ITIL in the Data Center: Adoption Low, but Interest HighBy Baselinemag | Posted 2007-05-23 Email Print
A mere 18 percent of surveyed IT shops call Information Technology Infrastructure Library a reality, but 99 percent are looking to it as an answer to complexity.
A study conducted by Symantec found that IT professionals worldwide are counting on a variety of technologies, including Information Technology Infrastructure Library frameworks, storage capacity management and virtualization to ease the struggle of dealing with increasing data center complexity in the face of strained resources.
The "State of the Data Center" study, which was conducted in April 2007, surveyed 500 IT professionals from enterprise-class companies in North America, Europe and the Asia Pacific.
"IT organizations, data centers and the environments they have to support are becoming more complex and difficult to manage for a couple of key reasons," said Sean Barrington, director of storage management at Symantec in Cupertino, Calif.
Common complaints of respondents include an increase in the numbers of servers and applications (85 percent), an increased number of management tools (80 percent), and an increased number of operating systems (72 percent), he added.
Analysts agreeand point to technology and information glut as a reality in today's data center. "Overall, the problem has been that there have been too many technologies, too much emphasis on point products to really solve particular issues, challenges and threats," said Khalid Kark, senior analyst at Forrester Research, in Cambridge, Mass.
"That has led to a lot of products and technologies out there that are providing, collecting and reporting information. It is very difficult for a data center manager to get a handle on all that information and get a good sense of where they are and what they need to focus on. They are having difficulty making sense of it and looking at it broadly and holistically."
According to the survey, the average number of application and server management tools in the environment of those surveyed was nine.
"They [IT professionals] need to be experts in too many things and can't deliver the value that they want. Now they are trying to simplify that complexity and the management of it," Kark said.
According to the survey, half of IT professionals have plans to consolidate these tools, using the yardsticks of best functionality/performance, cost and an integrated platform.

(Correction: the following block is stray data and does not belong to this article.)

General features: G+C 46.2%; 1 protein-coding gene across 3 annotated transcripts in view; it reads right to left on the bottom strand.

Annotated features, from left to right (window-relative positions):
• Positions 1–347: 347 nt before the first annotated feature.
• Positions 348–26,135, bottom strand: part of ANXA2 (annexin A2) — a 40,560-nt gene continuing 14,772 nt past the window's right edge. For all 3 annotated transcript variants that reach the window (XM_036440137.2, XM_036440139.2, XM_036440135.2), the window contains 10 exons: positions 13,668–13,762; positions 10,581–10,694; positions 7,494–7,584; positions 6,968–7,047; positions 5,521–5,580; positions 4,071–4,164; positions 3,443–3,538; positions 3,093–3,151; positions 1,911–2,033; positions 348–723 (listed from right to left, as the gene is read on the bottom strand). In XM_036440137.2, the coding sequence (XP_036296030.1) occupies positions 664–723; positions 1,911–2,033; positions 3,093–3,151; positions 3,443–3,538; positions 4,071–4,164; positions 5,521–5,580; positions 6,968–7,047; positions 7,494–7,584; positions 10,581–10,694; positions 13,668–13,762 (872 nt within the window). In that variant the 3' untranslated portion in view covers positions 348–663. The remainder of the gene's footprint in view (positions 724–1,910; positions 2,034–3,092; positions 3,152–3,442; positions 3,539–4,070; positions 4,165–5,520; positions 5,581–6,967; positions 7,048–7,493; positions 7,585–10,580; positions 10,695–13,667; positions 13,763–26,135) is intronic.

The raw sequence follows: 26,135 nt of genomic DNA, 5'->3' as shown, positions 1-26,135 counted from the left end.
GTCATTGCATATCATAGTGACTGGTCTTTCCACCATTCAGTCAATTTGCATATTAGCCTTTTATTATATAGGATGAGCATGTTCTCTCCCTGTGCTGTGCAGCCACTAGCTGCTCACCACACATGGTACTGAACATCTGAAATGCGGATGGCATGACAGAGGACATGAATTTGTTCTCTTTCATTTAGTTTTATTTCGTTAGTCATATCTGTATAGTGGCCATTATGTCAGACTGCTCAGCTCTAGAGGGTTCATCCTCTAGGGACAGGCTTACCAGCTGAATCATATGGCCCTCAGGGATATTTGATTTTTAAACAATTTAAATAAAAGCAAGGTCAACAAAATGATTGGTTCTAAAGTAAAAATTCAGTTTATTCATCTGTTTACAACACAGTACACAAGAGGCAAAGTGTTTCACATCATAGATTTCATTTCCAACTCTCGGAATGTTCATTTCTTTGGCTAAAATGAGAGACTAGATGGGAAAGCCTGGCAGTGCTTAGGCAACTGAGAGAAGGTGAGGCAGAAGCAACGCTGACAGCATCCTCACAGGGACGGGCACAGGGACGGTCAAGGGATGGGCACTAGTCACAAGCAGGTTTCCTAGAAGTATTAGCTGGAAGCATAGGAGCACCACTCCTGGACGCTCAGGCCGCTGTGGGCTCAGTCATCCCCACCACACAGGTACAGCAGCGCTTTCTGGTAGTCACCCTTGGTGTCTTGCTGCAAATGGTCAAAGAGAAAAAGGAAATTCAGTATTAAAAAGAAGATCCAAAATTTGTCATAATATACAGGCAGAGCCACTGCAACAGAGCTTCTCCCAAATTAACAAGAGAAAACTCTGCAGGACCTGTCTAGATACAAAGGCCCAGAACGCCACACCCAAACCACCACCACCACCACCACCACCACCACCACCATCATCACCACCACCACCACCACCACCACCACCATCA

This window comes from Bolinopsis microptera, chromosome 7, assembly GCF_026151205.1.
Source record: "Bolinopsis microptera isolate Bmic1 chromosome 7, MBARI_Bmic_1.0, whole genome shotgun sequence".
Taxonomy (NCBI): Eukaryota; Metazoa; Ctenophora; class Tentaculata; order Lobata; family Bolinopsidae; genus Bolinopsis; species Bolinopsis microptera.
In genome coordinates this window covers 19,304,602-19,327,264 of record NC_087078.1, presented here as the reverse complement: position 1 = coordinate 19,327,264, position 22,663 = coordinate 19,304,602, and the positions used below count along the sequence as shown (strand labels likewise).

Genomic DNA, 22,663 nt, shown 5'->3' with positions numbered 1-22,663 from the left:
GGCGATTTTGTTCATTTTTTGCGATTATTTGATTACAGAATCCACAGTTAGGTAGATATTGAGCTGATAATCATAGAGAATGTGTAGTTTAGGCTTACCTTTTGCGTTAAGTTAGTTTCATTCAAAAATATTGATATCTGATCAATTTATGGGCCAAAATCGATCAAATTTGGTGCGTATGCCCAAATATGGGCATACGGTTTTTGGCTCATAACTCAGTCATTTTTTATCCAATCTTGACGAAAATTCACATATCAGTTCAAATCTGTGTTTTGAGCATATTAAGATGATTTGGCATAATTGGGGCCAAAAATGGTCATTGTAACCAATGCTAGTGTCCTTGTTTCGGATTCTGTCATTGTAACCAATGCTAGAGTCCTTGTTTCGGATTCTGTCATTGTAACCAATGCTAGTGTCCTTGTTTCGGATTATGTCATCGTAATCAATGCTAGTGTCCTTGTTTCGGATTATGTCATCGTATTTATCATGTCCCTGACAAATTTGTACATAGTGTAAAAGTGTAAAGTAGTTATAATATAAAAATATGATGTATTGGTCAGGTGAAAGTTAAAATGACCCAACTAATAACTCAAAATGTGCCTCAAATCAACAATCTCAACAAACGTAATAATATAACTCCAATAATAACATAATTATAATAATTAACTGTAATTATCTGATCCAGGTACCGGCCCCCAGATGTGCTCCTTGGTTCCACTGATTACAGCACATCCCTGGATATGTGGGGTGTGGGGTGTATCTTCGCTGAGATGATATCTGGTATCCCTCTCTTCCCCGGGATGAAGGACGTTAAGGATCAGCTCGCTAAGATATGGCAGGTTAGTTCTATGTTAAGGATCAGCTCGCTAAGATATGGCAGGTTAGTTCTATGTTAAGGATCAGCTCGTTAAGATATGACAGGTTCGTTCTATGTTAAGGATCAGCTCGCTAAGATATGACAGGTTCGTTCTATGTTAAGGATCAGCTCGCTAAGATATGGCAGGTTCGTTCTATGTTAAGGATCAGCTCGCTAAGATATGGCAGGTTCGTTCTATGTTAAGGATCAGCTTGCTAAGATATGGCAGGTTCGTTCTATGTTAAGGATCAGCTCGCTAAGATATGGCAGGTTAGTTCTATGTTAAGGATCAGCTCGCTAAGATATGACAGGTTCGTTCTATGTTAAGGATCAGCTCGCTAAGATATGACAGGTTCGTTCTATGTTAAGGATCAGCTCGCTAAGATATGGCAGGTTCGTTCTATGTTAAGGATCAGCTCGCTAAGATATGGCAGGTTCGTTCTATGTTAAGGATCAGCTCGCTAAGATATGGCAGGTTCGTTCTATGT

On top of all this, headcounts in the IT department are down. Seventy-five percent of those surveyed reported that fewer workers create one of the biggest challenges of managing complex environments, while 50 percent cite human error as contributing to unplanned downtime in the data center.
Unfortunately, these activities take IT away from strategic work. "Well over 50 percent of time in most IT organizations is spent in break fix and repair activities, while only a small part of their energy is spent creating new solutions to business problems. Now they are working to flip that ratio," Richard Ptak, founder and partner at Ptak, Noel and Associates in Amherst, N.H.
In an effort to reduce complexity through standardizing processes, virtually all of those surveyed are implementing ITIL/ITSM frameworks to manage IT services. Although it sports a 20-year history, the standard has only gained momentum recently.
"ITIL was originally an attempt to define the practices and services that IT should offer," said Ptak. "The next release ITIL will talk about the processes themselves and that should be a very practical and useful set of definitions which reflects maturation of technology and IT industry."
In fact, ITIL remains early in the adoption curve with only 18 percent reporting that ITIL is a reality in their organization. More than half (52 percent) say that ITIL is an ongoing process, while 22 percent will implement ITIL over the next year, the study found.
Another 9 percent will hop on the bandwagon within three years. "We were surprised to find that 99 percent of people are looking to ITIL or ISM over the next three years," said Barrington. "A large percentage [of respondents] have already implemented it or are in process."
These findings mirror a wider trend. Kark said that he is seeing importance and awareness around standards such as ITIL over the past few months specifically and over the past year generally.
"One thing that a lot of users realize is that no one standard will give you everything you need. They need to use one standard as a basis and pick other things from their frameworks and make it individual to their company, environment and data center," Kark said.
ITIL isn't the only simplifying solution though. Those polled have implemented or are planning a variety of initiatives simultaneously, the study found.
Popular initiatives include: storage allocation and resource management (80 percent), virtual server management (71 percent), storage capacity management (68 percent), business continuity and disaster recovery (60 percent) and application availability (57 percent).
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